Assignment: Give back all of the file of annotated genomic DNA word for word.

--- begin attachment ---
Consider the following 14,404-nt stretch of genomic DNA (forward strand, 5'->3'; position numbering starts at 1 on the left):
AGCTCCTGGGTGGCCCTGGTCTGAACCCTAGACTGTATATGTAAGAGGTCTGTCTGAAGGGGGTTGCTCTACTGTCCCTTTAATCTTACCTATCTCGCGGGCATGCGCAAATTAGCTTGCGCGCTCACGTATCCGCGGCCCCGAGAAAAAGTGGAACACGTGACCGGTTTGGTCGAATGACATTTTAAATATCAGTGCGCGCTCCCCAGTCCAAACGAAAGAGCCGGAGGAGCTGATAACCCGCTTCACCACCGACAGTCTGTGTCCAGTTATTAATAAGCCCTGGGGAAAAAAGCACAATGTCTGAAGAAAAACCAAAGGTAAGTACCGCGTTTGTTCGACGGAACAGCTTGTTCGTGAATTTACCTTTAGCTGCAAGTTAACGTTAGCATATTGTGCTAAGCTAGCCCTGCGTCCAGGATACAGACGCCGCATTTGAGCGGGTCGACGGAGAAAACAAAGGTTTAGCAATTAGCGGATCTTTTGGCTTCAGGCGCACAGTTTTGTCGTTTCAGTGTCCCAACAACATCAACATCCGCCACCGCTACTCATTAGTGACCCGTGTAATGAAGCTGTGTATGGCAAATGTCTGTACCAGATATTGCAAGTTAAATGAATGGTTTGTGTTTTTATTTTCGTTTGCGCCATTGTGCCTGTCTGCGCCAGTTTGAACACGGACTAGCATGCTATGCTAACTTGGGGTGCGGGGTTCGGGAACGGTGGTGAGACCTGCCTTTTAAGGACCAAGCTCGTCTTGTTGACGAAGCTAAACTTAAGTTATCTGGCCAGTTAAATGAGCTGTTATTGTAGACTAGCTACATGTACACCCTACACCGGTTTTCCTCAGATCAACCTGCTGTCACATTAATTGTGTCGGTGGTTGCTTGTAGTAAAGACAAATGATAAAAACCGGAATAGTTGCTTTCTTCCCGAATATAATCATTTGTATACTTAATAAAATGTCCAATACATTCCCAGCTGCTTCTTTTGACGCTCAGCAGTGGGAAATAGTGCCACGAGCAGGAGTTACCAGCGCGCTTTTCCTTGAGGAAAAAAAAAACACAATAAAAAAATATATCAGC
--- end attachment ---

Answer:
Consider the following 14,404-nt stretch of genomic DNA (forward strand, 5'->3'; position numbering starts at 1 on the left):
AGCTCCTGGGTGGCCCTGGTCTGAACCCTAGACTGTATATGTAAGAGGTCTGTCTGAAGGGGGTTGCTCTACTGTCCCTTTAATCTTACCTATCTCGCGGGCATGCGCAAATTAGCTTGCGCGCTCACGTATCCGCGGCCCCGAGAAAAAGTGGAACACGTGACCGGTTTGGTCGAATGACATTTTAAATATCAGTGCGCGCTCCCCAGTCCAAACGAAAGAGCCGGAGGAGCTGATAACCCGCTTCACCACCGACAGTCTGTGTCCAGTTATTAATAAGCCCTGGGGAAAAAAGCACAATGTCTGAAGAAAAACCAAAGGTAAGTACCGCGTTTGTTCGACGGAACAGCTTGTTCGTGAATTTACCTTTAGCTGCAAGTTAACGTTAGCATATTGTGCTAAGCTAGCCCTGCGTCCAGGATACAGACGCCGCATTTGAGCGGGTCGACGGAGAAAACAAAGGTTTAGCAATTAGCGGATCTTTTGGCTTCAGGCGCACAGTTTTGTCGTTTCAGTGTCCCAACAACATCAACATCCGCCACCGCTACTCATTAGTGACCCGTGTAATGAAGCTGTGTATGGCAAATGTCTGTACCAGATATTGCAAGTTAAATGAATGGTTTGTGTTTTTATTTTCGTTTGCGCCATTGTGCCTGTCTGCGCCAGTTTGAACACGGACTAGCATGCTATGCTAACTTGGGGTGCGGGGTTCGGGAACGGTGGTGAGACCTGCCTTTTAAGGACCAAGCTCGTCTTGTTGACGAAGCTAAACTTAAGTTATCTGGCCAGTTAAATGAGCTGTTATTGTAGACTAGCTACATGTACACCCTACACCGGTTTTCCTCAGATCAACCTGCTGTCACATTAATTGTGTCGGTGGTTGCTTGTAGTAAAGACAAATGATAAAAACCGGAATAGTTGCTTTCTTCCCGAATATAATCATTTGTATACTTAATAAAATGTCCAATACATTCCCAGCTGCTTCTTTTGACGCTCAGCAGTGGGAAATAGTGCCACGAGCAGGAGTTACCAGCGCGCTTTTCCTTGAGGAAAAAAAAAACACAATAAAAAAATATATCAGC